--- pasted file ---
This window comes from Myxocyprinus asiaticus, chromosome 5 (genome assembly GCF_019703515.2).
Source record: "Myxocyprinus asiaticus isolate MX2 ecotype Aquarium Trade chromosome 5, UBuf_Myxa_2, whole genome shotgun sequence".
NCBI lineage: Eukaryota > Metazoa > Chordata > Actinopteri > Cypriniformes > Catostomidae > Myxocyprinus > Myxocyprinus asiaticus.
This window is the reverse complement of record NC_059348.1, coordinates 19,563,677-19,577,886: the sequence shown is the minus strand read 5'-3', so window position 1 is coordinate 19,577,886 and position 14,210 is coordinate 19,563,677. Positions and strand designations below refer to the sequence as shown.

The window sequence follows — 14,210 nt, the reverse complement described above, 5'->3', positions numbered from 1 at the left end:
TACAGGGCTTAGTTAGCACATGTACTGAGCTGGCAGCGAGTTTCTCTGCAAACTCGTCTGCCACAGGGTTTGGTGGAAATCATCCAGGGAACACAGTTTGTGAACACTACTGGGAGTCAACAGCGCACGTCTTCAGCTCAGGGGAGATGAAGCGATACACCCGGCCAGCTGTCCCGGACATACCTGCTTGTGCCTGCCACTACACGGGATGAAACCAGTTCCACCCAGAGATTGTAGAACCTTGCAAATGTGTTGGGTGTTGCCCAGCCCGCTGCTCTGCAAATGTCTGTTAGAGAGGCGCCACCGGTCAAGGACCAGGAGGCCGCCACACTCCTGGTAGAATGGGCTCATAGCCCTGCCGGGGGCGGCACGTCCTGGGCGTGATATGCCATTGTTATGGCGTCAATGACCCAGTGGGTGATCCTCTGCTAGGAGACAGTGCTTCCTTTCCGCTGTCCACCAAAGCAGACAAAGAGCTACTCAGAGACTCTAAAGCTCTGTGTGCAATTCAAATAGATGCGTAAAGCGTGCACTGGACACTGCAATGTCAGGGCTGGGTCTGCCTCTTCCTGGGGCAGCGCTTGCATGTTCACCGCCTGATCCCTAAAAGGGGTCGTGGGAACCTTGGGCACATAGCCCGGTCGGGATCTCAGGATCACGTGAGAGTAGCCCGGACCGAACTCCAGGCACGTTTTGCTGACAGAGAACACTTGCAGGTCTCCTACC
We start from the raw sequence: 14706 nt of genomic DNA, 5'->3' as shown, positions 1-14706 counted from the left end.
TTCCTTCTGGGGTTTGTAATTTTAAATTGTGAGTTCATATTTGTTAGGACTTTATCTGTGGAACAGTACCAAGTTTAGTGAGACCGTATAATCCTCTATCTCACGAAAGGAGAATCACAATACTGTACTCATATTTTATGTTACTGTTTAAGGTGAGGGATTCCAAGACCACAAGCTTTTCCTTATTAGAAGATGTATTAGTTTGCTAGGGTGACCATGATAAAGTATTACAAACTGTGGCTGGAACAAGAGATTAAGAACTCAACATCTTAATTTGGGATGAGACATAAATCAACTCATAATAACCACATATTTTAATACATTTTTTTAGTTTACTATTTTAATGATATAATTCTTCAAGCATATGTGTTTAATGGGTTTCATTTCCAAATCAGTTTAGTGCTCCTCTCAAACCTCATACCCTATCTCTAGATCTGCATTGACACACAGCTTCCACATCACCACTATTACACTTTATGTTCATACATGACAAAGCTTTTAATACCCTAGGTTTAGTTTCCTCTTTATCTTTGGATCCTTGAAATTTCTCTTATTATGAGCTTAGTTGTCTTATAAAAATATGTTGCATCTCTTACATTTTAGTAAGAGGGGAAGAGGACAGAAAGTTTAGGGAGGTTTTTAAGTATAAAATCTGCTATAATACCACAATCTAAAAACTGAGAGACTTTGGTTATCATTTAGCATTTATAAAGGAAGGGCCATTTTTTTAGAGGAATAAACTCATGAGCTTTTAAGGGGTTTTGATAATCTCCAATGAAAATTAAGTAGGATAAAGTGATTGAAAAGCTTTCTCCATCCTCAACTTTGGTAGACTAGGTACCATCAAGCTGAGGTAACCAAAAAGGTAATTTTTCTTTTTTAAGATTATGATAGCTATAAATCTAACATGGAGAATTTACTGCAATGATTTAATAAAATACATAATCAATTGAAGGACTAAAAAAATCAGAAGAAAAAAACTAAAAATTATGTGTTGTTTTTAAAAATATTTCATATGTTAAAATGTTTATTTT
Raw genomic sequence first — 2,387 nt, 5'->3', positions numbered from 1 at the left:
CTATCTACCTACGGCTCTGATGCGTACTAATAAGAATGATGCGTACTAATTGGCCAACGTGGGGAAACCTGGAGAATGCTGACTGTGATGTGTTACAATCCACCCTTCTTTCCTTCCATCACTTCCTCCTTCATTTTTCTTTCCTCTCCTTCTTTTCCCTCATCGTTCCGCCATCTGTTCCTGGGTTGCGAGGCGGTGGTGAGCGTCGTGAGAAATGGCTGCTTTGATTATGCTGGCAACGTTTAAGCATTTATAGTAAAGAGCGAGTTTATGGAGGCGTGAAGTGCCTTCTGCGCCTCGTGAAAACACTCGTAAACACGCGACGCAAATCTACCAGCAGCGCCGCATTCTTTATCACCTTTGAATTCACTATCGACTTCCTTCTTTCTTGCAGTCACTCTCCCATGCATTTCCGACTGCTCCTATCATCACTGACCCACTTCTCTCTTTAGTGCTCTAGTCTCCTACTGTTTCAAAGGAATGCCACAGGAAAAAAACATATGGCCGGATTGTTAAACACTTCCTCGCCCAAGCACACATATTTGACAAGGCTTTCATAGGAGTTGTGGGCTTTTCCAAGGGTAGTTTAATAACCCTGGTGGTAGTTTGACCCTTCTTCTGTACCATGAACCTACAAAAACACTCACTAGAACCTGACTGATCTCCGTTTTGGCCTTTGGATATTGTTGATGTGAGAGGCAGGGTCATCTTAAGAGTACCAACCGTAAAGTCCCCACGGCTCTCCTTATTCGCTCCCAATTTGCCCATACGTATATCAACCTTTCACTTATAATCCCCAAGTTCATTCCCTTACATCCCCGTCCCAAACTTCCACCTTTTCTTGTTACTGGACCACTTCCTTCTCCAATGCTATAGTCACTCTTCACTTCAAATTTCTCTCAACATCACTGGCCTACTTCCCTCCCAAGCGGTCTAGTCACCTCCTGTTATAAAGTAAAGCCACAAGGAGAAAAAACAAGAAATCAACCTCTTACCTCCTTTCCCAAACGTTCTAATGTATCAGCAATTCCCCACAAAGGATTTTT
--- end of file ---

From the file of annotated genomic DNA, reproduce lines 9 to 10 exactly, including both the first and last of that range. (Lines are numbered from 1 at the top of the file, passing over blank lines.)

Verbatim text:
Raw genomic sequence first — 2,387 nt, 5'->3', positions numbered from 1 at the left:
CTATCTACCTACGGCTCTGATGCGTACTAATAAGAATGATGCGTACTAATTGGCCAACGTGGGGAAACCTGGAGAATGCTGACTGTGATGTGTTACAATCCACCCTTCTTTCCTTCCATCACTTCCTCCTTCATTTTTCTTTCCTCTCCTTCTTTTCCCTCATCGTTCCGCCATCTGTTCCTGGGTTGCGAGGCGGTGGTGAGCGTCGTGAGAAATGGCTGCTTTGATTATGCTGGCAACGTTTAAGCATTTATAGTAAAGAGCGAGTTTATGGAGGCGTGAAGTGCCTTCTGCGCCTCGTGAAAACACTCGTAAACACGCGACGCAAATCTACCAGCAGCGCCGCATTCTTTATCACCTTTGAATTCACTATCGACTTCCTTCTTTCTTGCAGTCACTCTCCCATGCATTTCCGACTGCTCCTATCATCACTGACCCACTTCTCTCTTTAGTGCTCTAGTCTCCTACTGTTTCAAAGGAATGCCACAGGAAAAAAACATATGGCCGGATTGTTAAACACTTCCTCGCCCAAGCACACATATTTGACAAGGCTTTCATAGGAGTTGTGGGCTTTTCCAAGGGTAGTTTAATAACCCTGGTGGTAGTTTGACCCTTCTTCTGTACCATGAACCTACAAAAACACTCACTAGAACCTGACTGATCTCCGTTTTGGCCTTTGGATATTGTTGATGTGAGAGGCAGGGTCATCTTAAGAGTACCAACCGTAAAGTCCCCACGGCTCTCCTTATTCGCTCCCAATTTGCCCATACGTATATCAACCTTTCACTTATAATCCCCAAGTTCATTCCCTTACATCCCCGTCCCAAACTTCCACCTTTTCTTGTTACTGGACCACTTCCTTCTCCAATGCTATAGTCACTCTTCACTTCAAATTTCTCTCAACATCACTGGCCTACTTCCCTCCCAAGCGGTCTAGTCACCTCCTGTTATAAAGTAAAGCCACAAGGAGAAAAAACAAGAAATCAACCTCTTACCTCCTTTCCCAAACGTTCTAATGTATCAGCAATTCCCCACAAAGGATTTTT